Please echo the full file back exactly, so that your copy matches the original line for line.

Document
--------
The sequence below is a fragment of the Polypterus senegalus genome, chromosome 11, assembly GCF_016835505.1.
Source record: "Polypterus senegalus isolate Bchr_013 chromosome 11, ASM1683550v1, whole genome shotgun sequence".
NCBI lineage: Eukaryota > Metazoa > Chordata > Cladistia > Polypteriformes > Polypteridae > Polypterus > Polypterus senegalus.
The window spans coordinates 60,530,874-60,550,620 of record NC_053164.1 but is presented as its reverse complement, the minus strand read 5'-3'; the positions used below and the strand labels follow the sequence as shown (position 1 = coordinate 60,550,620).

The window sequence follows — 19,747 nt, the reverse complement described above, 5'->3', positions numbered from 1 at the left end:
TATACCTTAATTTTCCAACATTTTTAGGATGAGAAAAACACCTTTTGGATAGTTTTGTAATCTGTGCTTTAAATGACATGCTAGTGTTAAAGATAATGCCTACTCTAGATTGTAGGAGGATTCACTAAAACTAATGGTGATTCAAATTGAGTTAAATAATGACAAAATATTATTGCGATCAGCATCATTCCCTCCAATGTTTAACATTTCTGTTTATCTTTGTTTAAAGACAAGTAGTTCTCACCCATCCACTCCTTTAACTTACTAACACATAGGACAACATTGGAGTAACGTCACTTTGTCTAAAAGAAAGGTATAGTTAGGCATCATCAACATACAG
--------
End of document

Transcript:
The sequence below is a fragment of the Polypterus senegalus genome, chromosome 11, assembly GCF_016835505.1.
Source record: "Polypterus senegalus isolate Bchr_013 chromosome 11, ASM1683550v1, whole genome shotgun sequence".
NCBI lineage: Eukaryota > Metazoa > Chordata > Cladistia > Polypteriformes > Polypteridae > Polypterus > Polypterus senegalus.
The window spans coordinates 60,530,874-60,550,620 of record NC_053164.1 but is presented as its reverse complement, the minus strand read 5'-3'; the positions used below and the strand labels follow the sequence as shown (position 1 = coordinate 60,550,620).

The window sequence follows — 19,747 nt, the reverse complement described above, 5'->3', positions numbered from 1 at the left end:
TATACCTTAATTTTCCAACATTTTTAGGATGAGAAAAACACCTTTTGGATAGTTTTGTAATCTGTGCTTTAAATGACATGCTAGTGTTAAAGATAATGCCTACTCTAGATTGTAGGAGGATTCACTAAAACTAATGGTGATTCAAATTGAGTTAAATAATGACAAAATATTATTGCGATCAGCATCATTCCCTCCAATGTTTAACATTTCTGTTTATCTTTGTTTAAAGACAAGTAGTTCTCACCCATCCACTCCTTTAACTTACTAACACATAGGACAACATTGGAGTAACGTCACTTTGTCTAAAAGAAAGGTATAGTTAGGCATCATCAACATACAG